Round 4, No. 110 overall: Darnay Holmes, CB, UCLA

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0:51

Darnay Holmes' NFL draft profile

Check out highlights from UCLA corner and playmaker Darnay Holmes a prospect for the 2020 NFL draft.

My take: This seems like another high-upside shot. Holmes is a playmaker with some talent. He had eight interceptions in his three seasons at UCLA and his naturally aggressive style should fit well with the Giants playing a lot of man coverage. He also graduated in 2 1/2 years. It's clear the Giants are going to keep throwing young pieces into this secondary, specifically at the cornerback position. The thinking appears to be between Holmes, DeAndre Baker, Corey Ballentine and Sam Beal, one or two them have to hit.


Round 5, No. 150 overall: Shane Lemieux, OG, Oregon

The Giants shored up their offensive line by drafting Oregon's Shane Lemieux in the fifth round. John Bunch/Icon Sportswire

My take: It's a surprise that the Giants didn't address bigger positions of need like edge rusher or center, especially with San Diego State’s Keith Ismael still on the board. But Lemieux is a solid player who is "tough, smart and scrappy," according to one scout. He adds depth to the position, having started 52 games at left guard while at Oregon. It’s possible the Giants are looking at Lemieux as a future option at right guard with Kevin Zeitler already in his 30s.


Round 6, No. 183 overall: Cam Brown, LB, Penn State

Cam Brown is headed to New York after the Giants drafted him in the sixth round. Matthew O'Haren/USA TODAY Sports

My take: Judge talked about finding usable traits in players when he was first hired. It appears we’re at the point of the draft in which that is the Giants' focus. Brown brings length and speed from the linebacker position. Brown had 10 passes defended the past two seasons. With outside linebacker one of the more troubling positions on the roster, it could be worth throwing a player like Brown into the mix there.


Round 7, No. 218 overall: Carter Coughlin, LB, Minnesota

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0:57

Carter Coughlin's NFL draft profile

Minnesota linebacker Carter Coughlin hopes to be a top prospect in this year's NFL draft, and his college football highlights don't disappoint.

My take: Coughlin had a strong combine workout. But he's not especially long and isn't known for his coverage. He's not a natural outside linebacker. The Giants seem to be trying to strike gold with a pass-rusher at the end of the draft. It’s not ideal, but it can’t hurt if they can find a contributor. Coughlin might be that. He produced in the Big Ten.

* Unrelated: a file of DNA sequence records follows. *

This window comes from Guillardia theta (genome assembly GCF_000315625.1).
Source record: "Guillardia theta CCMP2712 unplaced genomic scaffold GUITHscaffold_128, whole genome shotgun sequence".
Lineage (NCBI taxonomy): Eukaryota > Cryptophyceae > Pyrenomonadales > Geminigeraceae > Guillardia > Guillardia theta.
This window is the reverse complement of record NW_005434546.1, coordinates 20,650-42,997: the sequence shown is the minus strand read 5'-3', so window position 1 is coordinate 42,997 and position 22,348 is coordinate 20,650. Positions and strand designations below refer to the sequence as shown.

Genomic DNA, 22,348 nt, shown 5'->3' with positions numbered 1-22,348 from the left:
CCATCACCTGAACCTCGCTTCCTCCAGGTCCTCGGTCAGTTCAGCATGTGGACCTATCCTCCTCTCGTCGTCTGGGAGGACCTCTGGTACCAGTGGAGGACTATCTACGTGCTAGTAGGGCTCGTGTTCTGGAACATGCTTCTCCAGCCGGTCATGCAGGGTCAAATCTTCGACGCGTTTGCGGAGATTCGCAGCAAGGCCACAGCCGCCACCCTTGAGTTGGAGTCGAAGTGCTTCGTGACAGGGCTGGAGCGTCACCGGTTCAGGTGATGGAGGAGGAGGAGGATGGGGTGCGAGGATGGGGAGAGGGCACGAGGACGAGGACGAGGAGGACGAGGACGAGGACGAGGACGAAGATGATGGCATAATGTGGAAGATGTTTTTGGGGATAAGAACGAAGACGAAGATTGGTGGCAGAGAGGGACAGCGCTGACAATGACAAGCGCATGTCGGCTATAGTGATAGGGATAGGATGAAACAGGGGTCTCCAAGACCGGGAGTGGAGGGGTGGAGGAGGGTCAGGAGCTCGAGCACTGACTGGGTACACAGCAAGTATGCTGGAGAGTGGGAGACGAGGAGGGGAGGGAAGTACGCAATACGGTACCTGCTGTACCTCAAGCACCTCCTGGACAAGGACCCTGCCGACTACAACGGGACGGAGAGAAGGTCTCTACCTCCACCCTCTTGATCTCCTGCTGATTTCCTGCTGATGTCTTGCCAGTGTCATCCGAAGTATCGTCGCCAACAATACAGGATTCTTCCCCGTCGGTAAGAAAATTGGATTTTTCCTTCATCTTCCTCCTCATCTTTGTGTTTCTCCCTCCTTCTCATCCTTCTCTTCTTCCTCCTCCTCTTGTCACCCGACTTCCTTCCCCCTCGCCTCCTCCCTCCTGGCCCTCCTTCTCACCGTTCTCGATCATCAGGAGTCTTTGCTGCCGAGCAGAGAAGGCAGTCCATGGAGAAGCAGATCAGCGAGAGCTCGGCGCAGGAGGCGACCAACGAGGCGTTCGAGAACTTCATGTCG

Round 7, No. 238 overall: T.J. Brunson, LB, South Carolina

My take: This is an interesting pick. Brunson is a smaller linebacker at 6-0, 230 pounds. He also has some lack of discipline to his game. He had four personal fouls or unsportsmanlike penalties in 2019. It seems like an out-of-character pick for this regime. Maybe they see something different in Brunson (zero sacks in 2019) than everybody else. Perhaps this is Judge’s special teams background coming into play?


Round 7, No. 247 overall: Chris Williamson, CB, Minnesota

My take: The young defensive back room gets even younger, if that is where Williamson will land. He was used as a big nickel at Minnesota, sometimes serving as a linebacker on passing downs. He started just 10 games (nine as a senior) for the Gophers. Again, special teams will be key if Williamson is going to earn a spot on the roster as a rookie.

Round 7, No. 255: Tae Crowder, LB, Georgia

My take: Another linebacker. This time an inside linebacker. Crowder will provide immediate competition to that unit. He finished second on a strong Georgia defense with 62 total stops. Still, he wasn't invited to the combine. Crowder will now forever have the tag of Mr. Irrelevant in the 2020 NFL draft.

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3 problems to me:

What's the point in having a lot of depth along the line if one spot now requires someone to move over and adapt. We had chances to address it and didn't. I'm a little tired that we still do this. I've backed Gettleman on past drafts and on Day 1 and 2 this year. But man I'm not big on Day 3 today. We should have gotten a proper center. Watching Hilapio last year should have cemented the need to solidify the position. For the record, Dallas traded up for a center in the 4th. 

Secondly, we drafted 4 linebackers in the last 2 rounds. When was the last time we addressed linebackers this late and we actually got value. It's been a while, probably decades and yet here we are doing it again. We were supposed to be changing the mindset. 

Last, in a draft deep in wideouts, with 10 picks, we couldn't get one big target out there. Hard to understand.

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6 minutes ago, boohyah said:

3 problems to me:

What's the point in having a lot of depth along the line if one spot now requires someone to move over and adapt. We had chances to address it and didn't. I'm a little tired that we still do this. I've backed Gettleman on past drafts and on Day 1 and 2 this year. But man I'm not big on Day 3 today. We should have gotten a proper center. Watching Hilapio last year should have cemented the need to solidify the position. For the record, Dallas traded up for a center in the 4th. 

Secondly, we drafted 4 linebackers in the last 2 rounds. When was the last time we addressed linebackers this late and we actually got value. It's been a while, probably decades and yet here we are doing it again. We were supposed to be changing the mindset. 

Last, in a draft deep in wideouts, with 10 picks, we couldn't get one big target out there. Hard to understand.